Electric Cars: Would You?

The problem with most electric cars is that they are, well, not that sexy are they.  They have a bit of a PR issue and for most petrol heads they just aren’t cool enough to be seen driven around in……until now.

The new SRZero is one car that has been produced to help improve the image of the electric car.  This car particular car would wipe the floor with most “regular” cars and with its 400bhp it has a top speed of 125 mph and can last 400km on one charge.  It also accelerates at a range of 0-100kph in approximately seven seconds.

The car is a “rebooted” version of a Radical SR8 and it retains the original bodywork and the chassis of this car but instead of a regular combustion engine the car operates off two supercharged batteries – and offers some serious power.

Whilst cars like this are great for the environment, just how handy are they and how easy are they to charge?  There are now lots of charging points now on the roads and some energy companies like Hydro Electric are now even offering specific tariffs so that people can charge their cars all over the UK and abroad.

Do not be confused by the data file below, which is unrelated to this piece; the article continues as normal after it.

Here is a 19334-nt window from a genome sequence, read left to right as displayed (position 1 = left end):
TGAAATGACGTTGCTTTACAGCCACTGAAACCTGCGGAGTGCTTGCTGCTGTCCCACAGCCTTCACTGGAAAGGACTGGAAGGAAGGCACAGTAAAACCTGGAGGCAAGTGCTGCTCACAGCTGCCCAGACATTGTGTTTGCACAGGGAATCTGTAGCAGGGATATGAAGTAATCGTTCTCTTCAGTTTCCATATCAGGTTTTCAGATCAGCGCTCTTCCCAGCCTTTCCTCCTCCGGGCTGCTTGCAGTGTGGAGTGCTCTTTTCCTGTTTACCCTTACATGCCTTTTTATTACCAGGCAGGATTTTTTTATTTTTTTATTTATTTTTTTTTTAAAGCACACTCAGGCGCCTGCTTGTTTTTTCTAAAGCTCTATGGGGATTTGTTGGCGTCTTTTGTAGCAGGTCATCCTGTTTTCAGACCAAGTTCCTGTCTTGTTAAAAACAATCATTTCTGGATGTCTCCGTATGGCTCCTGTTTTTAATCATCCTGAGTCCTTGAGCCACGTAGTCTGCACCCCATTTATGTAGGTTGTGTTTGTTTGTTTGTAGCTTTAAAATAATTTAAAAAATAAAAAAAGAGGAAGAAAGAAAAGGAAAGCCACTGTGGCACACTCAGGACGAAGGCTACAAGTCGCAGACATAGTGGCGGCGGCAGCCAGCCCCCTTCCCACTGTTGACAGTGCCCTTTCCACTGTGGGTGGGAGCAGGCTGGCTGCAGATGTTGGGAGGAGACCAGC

It is thought that there around 3,000 electric cars on the road at the moment and as reported in The Guardian sales are likely to double in 2013 with the increase in cheaper models and the number of points where cars can be charged.

The reason sales were slow to begin with was due to the pricing of cars, they were too expensive and they weren’t able to do what regular petrol and diesel cars could do.  The range on most electric vehicles is still not long enough to warrant moving to an electric car – yet.

Obviously there are some slight disadvantages that having an electric car has but when you weigh them up against the financial and environmental impact that regular cars currently have.  It is thought that the cost to every EU citizen for the pollution and noise that cars create is £600 per year.

In a report by the Dresden Technical University in Germany they calculated that even with driver’s insurance contributions discounted, it still costs the 27 EU member states £303bn (approximately 3% of the bloc’s yearly GDP).

It is very easy to see why people may not fancy getting on board the electric vehicle route just yet but assuredly the numbers will increase and there will be more of these types of vehicles on the road.  This will only increase also with the newer, sexier models that will be available in the near future.